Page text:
Okay I just bought a glass display counter from a retail store that is shutting down to put my Pathfinder Battles minis in since I bought 2 cases of Heroes & Monsters and am getting 3 Cases of ROTRL. Does this make my Gaming room look more awesome? Or kinda silly?

Will need a photo to determine this.

Ooh you should totally start a game room photo thread in Gamer Life.


There are many examples of Fallen Good, Shadow Angels or Erinyes being the main examples. But there are no general examples of Risen Good as in a being that was once EVIL but has some how become redeemed or converted to good.

I know that any one can come up with a unique creature and make a story for them, but I am wondering why no such general creature exists.

A quick example of what I am talking about would be something like this.

Hollow Angel (CR1 N/G outsider): Though rare it occurs from time to time that an evil being such as a demon or devil becomes redeemed either through some form of epiphany or as a result of an overwhelming effort by the forces of good. The result of such a transformation purges the being of almost every aspect of its existence and it spend hundreds of years as a kind of ethereal shadow, gradually reforming itself into an angelic entitiy with little or no memory of its former self. In truth those who have any memory of their former existence become the most fanatical in their efforts to oppose that which they once were.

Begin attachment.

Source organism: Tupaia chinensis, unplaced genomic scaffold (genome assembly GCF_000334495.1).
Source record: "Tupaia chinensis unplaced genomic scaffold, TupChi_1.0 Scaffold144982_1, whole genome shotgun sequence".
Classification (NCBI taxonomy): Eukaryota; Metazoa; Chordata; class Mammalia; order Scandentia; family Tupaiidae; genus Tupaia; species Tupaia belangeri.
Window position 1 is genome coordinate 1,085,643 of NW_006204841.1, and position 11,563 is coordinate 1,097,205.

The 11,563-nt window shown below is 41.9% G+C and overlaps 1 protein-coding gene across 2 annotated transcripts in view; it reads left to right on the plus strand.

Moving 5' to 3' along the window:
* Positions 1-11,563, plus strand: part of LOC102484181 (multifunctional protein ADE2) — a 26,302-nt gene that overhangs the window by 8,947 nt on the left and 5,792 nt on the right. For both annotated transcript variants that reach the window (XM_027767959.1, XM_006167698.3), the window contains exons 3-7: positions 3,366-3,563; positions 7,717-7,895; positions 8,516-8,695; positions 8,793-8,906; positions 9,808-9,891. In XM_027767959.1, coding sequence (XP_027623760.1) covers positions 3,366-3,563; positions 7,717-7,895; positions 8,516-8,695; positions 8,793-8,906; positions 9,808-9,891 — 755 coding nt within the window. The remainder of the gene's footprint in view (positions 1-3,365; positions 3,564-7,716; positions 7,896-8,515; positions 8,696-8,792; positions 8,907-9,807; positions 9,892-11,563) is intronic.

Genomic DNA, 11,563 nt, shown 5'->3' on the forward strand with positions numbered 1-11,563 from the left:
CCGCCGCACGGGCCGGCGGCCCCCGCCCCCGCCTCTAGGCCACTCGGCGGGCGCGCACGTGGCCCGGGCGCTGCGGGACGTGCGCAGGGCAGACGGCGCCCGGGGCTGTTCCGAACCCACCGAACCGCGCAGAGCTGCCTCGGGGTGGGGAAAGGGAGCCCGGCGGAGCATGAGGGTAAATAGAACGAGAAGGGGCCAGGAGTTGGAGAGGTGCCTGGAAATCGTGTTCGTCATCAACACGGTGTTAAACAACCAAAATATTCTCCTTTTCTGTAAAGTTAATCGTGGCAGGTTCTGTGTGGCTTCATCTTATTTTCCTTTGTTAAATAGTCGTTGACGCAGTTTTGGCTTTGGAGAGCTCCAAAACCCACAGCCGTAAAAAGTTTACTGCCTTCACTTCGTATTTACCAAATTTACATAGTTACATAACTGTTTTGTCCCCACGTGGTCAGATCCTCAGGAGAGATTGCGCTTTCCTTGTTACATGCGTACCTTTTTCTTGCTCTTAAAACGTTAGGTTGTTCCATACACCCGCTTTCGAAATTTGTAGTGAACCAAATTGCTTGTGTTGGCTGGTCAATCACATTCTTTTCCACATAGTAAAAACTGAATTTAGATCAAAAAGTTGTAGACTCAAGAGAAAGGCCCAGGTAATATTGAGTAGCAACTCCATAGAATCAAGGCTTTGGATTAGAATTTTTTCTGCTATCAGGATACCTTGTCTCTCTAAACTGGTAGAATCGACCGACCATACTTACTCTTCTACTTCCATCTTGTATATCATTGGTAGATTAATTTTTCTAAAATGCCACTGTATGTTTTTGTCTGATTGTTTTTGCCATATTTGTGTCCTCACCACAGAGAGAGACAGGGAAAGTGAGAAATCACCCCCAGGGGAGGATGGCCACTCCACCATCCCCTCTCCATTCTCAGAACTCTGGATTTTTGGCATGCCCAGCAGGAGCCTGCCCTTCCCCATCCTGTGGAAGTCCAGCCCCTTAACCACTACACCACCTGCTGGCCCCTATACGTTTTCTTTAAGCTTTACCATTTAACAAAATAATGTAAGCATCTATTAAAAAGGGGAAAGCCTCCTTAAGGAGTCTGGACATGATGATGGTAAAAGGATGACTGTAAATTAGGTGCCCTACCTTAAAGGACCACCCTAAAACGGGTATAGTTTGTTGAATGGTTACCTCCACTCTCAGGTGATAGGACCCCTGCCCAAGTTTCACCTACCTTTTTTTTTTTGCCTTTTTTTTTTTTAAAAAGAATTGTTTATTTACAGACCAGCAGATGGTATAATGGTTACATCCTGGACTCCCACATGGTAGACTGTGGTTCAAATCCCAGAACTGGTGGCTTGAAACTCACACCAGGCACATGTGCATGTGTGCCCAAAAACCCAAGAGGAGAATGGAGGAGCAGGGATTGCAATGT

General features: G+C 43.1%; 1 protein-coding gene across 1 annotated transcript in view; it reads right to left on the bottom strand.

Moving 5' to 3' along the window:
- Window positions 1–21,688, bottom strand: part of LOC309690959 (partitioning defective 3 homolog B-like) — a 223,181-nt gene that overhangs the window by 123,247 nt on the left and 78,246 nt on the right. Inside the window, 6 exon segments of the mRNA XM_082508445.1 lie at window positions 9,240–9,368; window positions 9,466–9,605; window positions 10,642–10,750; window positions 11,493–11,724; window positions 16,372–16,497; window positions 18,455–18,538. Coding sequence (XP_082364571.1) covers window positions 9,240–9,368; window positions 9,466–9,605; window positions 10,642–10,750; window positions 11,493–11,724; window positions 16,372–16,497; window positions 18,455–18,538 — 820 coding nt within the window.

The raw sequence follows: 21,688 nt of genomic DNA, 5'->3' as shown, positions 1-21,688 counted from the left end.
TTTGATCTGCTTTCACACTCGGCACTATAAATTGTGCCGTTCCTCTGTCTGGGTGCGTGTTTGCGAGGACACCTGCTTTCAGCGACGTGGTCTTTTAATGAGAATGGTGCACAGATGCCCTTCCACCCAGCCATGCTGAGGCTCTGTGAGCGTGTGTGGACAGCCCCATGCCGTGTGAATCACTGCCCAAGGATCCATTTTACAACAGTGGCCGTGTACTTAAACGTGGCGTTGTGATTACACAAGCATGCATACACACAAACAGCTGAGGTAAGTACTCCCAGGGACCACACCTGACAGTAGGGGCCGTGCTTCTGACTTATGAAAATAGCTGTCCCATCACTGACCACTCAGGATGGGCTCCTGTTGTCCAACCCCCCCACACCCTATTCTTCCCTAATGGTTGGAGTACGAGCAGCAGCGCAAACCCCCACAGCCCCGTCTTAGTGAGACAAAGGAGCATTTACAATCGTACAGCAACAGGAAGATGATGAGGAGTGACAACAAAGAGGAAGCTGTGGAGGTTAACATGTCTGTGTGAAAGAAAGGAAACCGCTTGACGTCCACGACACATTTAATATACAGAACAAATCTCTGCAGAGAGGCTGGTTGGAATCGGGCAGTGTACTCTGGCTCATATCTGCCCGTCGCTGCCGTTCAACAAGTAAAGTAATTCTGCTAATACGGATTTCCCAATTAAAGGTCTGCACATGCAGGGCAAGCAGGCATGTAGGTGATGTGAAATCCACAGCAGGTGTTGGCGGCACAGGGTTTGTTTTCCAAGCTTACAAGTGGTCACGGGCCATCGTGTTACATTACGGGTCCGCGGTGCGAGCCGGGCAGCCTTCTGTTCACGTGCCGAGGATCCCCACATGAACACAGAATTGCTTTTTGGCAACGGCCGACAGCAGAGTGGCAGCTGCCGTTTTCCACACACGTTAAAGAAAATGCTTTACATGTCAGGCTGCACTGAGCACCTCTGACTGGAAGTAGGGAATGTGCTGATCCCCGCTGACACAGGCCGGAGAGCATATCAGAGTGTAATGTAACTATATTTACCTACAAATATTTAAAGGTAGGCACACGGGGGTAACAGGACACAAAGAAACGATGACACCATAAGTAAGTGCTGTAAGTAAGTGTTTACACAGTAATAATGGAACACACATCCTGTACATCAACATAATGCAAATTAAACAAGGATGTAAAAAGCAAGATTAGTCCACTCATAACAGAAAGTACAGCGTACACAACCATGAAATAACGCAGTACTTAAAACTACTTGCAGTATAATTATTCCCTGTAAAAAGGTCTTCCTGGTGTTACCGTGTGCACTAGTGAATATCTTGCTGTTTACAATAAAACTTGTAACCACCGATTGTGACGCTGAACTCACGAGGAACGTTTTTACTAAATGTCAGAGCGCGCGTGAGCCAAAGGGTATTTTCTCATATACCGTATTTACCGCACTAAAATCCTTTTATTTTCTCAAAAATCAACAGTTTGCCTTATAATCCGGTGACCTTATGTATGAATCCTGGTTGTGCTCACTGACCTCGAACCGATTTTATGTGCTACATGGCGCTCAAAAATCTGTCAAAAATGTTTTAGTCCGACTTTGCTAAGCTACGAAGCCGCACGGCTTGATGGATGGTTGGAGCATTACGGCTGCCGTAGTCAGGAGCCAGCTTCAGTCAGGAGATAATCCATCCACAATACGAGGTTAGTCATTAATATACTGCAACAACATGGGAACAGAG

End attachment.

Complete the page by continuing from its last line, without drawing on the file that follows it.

Shadow Lodge

Pathfinder Adventure Path, Companion, Lost Omens, Rulebook Subscriber

Do you think Arayam Bismut from the Adventurers Armory would have levels in the actual alchemist class if he was rewritten in our post APG world and if so do you feel like he would still fit his lore seeing as he was supposed to have no real magical talent and was working to find a scientific cure for the plague killing his family?

Sovereign Court

James Jacobs wrote:
Belle Mythix wrote:
Oh great OCD-Rex, what would you like the cover of Pathfinder Adventure Path #69 to look like?
Something cool that doesn't actually have anything to do with 69.

Not this? NSFW!


Pathfinder Adventure Path, Lost Omens, Rulebook, Starfinder Roleplaying Game Subscriber

I'm working on a couple characters for Skull & Shackles and I came across something perplexing about the Hurricane Savvy Trait from Pirates of the Inner Sea. It says it reduces the severity of a storm for purposes of captaining or steering s ship, but I can't seem to find any rules on the effect of storms on captaining or steering a ship. Is that hidden away somewhere I haven't looked?

Dark Archive

how do you feel on how the goblin works kickstarter has been going? and what are you thinking kickstarter might now mean for paizo?

Liberty's Edge

James Jacobs wrote:

Bimonthly schedules kill subscriptions.

Any hope the module line can return to monthly?


Thanks for the Furious Focus clarification, James!

The Minis Maniac wrote:
Okay I just bought a glass display counter from a retail store that is shutting down to put my Pathfinder Battles minis in since I bought 2 cases of Heroes & Monsters and am getting 3 Cases of ROTRL. Does this make my Gaming room look more awesome? Or kinda silly?

Kinda AWESOME, I'd say,